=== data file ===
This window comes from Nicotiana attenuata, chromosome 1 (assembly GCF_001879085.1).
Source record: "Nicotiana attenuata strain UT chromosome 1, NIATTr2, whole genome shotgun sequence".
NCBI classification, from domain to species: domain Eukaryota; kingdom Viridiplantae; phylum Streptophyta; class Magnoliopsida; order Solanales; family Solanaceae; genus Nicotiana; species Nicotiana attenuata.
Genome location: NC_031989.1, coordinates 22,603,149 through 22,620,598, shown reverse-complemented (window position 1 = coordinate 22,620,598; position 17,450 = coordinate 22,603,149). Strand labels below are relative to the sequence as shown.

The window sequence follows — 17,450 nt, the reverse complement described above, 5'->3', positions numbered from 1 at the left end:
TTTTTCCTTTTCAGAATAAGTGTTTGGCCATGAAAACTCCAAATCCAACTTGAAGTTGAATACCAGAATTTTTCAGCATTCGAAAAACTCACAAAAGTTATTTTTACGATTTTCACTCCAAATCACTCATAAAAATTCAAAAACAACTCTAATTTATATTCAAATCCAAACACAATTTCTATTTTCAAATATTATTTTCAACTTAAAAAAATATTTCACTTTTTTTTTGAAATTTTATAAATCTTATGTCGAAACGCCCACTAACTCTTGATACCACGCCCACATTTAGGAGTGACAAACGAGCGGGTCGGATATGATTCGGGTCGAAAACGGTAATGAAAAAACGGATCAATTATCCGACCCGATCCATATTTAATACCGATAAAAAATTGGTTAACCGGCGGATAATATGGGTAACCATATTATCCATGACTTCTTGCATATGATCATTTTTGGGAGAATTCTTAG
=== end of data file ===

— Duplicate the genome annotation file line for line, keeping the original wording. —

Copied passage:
This window comes from Nicotiana attenuata, chromosome 1 (assembly GCF_001879085.1).
Source record: "Nicotiana attenuata strain UT chromosome 1, NIATTr2, whole genome shotgun sequence".
NCBI classification, from domain to species: domain Eukaryota; kingdom Viridiplantae; phylum Streptophyta; class Magnoliopsida; order Solanales; family Solanaceae; genus Nicotiana; species Nicotiana attenuata.
Genome location: NC_031989.1, coordinates 22,603,149 through 22,620,598, shown reverse-complemented (window position 1 = coordinate 22,620,598; position 17,450 = coordinate 22,603,149). Strand labels below are relative to the sequence as shown.

The window sequence follows — 17,450 nt, the reverse complement described above, 5'->3', positions numbered from 1 at the left end:
TTTTTCCTTTTCAGAATAAGTGTTTGGCCATGAAAACTCCAAATCCAACTTGAAGTTGAATACCAGAATTTTTCAGCATTCGAAAAACTCACAAAAGTTATTTTTACGATTTTCACTCCAAATCACTCATAAAAATTCAAAAACAACTCTAATTTATATTCAAATCCAAACACAATTTCTATTTTCAAATATTATTTTCAACTTAAAAAAATATTTCACTTTTTTTTTGAAATTTTATAAATCTTATGTCGAAACGCCCACTAACTCTTGATACCACGCCCACATTTAGGAGTGACAAACGAGCGGGTCGGATATGATTCGGGTCGAAAACGGTAATGAAAAAACGGATCAATTATCCGACCCGATCCATATTTAATACCGATAAAAAATTGGTTAACCGGCGGATAATATGGGTAACCATATTATCCATGACTTCTTGCATATGATCATTTTTGGGAGAATTCTTAG